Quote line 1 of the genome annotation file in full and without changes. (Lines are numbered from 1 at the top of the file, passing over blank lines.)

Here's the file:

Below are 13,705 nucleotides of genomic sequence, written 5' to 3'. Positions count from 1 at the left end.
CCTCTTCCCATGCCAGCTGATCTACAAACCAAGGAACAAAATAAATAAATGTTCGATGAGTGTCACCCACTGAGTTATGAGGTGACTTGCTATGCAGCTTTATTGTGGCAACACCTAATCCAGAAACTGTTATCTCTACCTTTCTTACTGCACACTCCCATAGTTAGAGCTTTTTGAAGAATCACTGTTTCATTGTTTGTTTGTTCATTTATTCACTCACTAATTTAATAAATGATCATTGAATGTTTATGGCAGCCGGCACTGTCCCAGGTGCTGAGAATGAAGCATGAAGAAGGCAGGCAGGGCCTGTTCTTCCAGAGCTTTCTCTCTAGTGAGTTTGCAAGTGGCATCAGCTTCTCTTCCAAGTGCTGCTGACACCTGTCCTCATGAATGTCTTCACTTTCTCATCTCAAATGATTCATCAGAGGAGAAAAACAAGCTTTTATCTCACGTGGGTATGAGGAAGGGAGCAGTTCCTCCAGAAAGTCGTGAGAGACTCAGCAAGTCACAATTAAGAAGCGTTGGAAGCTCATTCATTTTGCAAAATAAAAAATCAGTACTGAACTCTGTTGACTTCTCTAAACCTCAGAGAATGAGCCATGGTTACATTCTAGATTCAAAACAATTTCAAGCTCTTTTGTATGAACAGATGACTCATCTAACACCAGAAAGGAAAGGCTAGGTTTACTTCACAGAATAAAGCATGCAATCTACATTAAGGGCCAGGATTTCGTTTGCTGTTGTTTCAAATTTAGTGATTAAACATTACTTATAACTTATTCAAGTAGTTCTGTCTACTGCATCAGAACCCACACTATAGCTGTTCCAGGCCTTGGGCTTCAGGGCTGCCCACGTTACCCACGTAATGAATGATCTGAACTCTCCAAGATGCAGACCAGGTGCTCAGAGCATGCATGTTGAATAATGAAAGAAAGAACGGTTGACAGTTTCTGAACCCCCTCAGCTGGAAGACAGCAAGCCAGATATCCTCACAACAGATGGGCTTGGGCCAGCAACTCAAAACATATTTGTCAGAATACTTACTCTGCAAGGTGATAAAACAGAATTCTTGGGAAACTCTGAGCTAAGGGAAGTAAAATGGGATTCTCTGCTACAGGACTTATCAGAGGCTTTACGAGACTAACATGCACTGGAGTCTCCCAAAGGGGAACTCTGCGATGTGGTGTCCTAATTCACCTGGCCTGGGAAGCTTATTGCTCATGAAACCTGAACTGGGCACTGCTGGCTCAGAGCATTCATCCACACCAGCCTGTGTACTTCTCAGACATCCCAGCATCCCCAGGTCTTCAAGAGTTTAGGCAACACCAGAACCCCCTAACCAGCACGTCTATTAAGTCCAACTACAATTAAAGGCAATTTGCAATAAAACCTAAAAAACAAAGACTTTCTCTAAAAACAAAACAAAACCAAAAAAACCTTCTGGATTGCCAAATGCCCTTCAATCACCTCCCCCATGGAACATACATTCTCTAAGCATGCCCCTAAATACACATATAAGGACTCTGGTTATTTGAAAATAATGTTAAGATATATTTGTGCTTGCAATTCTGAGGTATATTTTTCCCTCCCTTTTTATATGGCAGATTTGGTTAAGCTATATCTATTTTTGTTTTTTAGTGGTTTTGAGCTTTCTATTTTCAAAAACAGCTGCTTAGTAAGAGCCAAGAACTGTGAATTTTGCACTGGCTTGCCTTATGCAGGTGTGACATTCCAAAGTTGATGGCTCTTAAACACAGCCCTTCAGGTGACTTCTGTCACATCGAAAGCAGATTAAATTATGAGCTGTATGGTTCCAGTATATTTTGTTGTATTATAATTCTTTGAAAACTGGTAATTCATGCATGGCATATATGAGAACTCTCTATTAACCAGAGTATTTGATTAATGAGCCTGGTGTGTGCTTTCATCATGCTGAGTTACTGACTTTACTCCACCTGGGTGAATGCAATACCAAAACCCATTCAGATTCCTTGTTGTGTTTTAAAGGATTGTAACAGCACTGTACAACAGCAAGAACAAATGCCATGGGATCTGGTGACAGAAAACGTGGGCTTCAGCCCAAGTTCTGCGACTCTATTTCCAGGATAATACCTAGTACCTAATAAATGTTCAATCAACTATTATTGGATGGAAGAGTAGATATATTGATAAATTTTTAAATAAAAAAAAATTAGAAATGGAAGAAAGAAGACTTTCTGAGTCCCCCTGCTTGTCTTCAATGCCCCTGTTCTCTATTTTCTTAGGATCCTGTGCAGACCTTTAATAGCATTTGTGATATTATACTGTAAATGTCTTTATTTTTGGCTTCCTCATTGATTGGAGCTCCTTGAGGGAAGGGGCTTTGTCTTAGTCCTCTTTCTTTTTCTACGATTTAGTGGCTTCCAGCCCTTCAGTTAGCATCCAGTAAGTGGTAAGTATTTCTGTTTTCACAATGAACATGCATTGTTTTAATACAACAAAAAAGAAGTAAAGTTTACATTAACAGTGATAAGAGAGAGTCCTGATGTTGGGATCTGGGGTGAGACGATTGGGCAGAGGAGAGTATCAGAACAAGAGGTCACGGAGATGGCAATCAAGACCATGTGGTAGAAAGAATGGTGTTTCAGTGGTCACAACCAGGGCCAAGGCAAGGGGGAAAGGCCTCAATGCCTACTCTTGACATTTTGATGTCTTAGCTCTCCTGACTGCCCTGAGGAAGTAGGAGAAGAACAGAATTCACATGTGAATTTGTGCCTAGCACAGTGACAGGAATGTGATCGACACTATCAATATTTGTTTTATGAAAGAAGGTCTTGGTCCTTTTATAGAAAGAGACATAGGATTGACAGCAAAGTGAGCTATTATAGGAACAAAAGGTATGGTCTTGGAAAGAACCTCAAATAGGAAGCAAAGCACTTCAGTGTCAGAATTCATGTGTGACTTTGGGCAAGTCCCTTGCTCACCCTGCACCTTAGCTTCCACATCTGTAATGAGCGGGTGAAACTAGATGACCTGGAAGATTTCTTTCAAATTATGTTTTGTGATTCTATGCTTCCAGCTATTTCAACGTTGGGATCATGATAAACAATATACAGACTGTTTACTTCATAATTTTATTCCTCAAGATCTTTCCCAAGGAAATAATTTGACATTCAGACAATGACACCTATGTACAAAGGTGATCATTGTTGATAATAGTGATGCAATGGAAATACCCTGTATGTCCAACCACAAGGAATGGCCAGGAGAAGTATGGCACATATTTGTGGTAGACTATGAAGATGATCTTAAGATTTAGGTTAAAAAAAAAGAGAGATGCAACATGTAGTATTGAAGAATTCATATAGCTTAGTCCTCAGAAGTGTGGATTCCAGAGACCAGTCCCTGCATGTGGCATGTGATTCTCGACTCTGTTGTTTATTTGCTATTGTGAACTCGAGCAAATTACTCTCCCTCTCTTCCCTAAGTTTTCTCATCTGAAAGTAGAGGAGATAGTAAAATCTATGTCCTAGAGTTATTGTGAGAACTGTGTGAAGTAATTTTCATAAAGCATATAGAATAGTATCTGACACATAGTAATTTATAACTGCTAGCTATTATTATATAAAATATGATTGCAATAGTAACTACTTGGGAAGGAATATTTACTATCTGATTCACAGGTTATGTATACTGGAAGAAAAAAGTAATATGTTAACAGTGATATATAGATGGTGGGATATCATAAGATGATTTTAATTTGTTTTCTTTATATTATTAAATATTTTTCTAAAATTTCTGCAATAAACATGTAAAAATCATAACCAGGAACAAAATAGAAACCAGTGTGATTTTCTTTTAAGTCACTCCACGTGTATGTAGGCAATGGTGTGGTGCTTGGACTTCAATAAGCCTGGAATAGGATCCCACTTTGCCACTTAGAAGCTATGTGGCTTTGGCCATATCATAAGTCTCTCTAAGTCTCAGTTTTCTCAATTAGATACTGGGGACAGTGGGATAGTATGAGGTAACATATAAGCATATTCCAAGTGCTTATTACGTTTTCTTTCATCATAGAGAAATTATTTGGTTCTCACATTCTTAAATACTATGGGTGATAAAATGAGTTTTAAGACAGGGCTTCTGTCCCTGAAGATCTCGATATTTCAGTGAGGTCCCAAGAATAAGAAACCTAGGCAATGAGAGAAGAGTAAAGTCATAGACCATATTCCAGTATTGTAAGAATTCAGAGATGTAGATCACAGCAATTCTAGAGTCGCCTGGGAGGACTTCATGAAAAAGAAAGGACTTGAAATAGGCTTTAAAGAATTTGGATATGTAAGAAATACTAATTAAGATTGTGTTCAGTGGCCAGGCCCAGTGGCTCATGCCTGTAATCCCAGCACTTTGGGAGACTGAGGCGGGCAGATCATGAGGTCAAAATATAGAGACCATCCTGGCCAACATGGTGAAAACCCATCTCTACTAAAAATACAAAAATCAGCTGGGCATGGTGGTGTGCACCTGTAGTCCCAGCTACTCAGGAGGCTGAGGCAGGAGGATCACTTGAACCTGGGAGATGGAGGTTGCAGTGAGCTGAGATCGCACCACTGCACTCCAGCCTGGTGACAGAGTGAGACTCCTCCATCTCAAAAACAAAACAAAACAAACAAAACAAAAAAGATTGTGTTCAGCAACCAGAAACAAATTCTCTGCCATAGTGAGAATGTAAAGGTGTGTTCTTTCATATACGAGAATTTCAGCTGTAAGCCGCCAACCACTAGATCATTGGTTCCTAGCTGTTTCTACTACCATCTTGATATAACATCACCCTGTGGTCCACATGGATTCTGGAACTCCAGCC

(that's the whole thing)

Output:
Below are 13,705 nucleotides of genomic sequence, written 5' to 3'. Positions count from 1 at the left end.